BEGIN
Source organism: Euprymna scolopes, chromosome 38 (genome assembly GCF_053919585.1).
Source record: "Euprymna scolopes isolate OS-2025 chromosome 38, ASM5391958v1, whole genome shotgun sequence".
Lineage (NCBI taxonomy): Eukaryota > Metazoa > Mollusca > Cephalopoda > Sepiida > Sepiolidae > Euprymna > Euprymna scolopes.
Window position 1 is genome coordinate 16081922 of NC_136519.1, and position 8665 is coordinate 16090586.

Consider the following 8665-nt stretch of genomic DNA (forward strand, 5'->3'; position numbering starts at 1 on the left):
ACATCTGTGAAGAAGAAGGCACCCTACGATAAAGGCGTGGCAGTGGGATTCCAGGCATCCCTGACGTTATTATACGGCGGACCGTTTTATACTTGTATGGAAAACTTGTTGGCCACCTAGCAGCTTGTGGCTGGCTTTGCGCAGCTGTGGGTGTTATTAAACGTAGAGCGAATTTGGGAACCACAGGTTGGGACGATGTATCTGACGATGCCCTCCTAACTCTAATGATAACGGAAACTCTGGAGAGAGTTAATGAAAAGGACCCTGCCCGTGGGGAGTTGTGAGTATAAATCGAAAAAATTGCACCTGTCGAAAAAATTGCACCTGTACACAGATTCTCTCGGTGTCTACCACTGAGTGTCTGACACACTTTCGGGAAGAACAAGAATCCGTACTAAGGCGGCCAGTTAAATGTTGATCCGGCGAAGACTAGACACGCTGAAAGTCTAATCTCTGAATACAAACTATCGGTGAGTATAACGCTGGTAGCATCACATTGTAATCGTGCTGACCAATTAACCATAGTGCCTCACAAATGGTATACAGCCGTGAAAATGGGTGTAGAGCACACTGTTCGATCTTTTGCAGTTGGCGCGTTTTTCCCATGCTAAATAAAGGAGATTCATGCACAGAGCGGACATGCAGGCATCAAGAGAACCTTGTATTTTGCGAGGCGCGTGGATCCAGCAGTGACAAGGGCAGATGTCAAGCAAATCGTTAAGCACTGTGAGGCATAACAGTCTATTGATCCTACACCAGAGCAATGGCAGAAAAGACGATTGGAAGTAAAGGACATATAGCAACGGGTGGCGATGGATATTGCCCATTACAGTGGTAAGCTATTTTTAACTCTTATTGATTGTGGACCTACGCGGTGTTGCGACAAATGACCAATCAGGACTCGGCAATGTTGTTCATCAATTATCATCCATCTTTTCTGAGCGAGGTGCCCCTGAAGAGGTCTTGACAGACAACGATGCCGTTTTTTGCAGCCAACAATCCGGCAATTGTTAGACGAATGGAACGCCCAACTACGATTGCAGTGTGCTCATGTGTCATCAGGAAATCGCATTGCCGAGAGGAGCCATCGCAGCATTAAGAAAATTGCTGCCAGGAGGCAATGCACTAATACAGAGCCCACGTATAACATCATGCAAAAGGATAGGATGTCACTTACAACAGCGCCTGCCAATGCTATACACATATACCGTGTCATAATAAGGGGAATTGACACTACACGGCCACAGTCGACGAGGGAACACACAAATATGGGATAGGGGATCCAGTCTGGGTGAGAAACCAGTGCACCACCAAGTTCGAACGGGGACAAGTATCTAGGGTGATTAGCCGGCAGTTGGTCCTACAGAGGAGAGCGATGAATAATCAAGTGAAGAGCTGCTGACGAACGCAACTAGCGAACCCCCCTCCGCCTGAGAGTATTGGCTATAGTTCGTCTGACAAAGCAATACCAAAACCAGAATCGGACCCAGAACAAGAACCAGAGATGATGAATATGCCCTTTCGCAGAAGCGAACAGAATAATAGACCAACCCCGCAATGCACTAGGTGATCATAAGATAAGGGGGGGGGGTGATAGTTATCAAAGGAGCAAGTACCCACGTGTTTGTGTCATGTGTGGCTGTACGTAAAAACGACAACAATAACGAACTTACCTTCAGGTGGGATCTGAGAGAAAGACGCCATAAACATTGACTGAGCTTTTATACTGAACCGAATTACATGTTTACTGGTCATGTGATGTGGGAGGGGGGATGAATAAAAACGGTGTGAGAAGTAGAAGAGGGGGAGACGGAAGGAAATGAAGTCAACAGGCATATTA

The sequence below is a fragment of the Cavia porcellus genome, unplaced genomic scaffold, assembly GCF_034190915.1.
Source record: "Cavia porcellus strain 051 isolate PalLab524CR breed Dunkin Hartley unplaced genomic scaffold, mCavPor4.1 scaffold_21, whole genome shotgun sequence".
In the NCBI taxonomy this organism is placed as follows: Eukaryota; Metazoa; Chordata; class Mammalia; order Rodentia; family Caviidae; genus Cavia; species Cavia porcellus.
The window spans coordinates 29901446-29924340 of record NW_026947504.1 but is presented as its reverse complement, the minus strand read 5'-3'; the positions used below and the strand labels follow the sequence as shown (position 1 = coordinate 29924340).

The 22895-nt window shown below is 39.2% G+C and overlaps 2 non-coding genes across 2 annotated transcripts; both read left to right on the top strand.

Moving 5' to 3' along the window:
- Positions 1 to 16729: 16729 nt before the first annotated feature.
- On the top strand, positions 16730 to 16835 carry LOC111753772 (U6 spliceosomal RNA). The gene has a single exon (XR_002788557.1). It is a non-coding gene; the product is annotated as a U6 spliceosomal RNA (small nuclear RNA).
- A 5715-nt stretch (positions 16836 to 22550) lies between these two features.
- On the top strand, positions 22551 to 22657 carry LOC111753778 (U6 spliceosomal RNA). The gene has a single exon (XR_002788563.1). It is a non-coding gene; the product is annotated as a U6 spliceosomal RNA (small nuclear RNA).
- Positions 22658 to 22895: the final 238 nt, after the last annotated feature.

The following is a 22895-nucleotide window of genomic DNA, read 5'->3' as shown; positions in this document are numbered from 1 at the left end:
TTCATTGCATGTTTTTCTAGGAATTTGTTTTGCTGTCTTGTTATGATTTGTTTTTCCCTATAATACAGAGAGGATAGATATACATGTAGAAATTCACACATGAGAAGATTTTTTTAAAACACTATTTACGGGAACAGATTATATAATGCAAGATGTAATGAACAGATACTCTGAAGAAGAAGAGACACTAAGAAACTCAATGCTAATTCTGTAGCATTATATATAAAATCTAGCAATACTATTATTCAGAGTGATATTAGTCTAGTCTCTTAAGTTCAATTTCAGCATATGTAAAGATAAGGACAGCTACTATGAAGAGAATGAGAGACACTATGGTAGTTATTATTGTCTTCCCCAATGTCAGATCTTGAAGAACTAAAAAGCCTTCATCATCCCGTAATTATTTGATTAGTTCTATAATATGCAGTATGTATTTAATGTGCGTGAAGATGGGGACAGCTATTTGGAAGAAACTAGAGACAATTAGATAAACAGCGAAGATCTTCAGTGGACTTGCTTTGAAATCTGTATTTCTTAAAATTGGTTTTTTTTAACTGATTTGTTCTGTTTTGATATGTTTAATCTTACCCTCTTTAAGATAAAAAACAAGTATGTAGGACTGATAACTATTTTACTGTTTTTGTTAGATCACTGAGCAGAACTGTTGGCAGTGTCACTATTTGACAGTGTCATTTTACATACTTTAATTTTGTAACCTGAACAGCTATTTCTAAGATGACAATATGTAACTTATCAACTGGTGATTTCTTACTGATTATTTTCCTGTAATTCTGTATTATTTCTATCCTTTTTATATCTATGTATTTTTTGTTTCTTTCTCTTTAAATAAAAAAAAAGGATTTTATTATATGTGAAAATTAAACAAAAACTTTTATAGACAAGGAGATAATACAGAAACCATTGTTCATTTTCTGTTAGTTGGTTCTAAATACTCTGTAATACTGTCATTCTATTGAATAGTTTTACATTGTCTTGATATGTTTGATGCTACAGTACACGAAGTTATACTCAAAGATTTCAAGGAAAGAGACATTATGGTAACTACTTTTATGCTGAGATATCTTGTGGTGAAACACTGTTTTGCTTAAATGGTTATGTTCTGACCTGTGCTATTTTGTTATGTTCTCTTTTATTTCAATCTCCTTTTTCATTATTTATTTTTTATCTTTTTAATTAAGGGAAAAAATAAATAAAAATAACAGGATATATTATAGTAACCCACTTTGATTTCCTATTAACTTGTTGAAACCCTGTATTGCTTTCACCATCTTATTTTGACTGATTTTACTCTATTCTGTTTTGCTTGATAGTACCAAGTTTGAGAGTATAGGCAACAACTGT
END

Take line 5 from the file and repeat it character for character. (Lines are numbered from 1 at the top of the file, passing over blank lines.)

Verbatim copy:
Consider the following 8665-nt stretch of genomic DNA (forward strand, 5'->3'; position numbering starts at 1 on the left):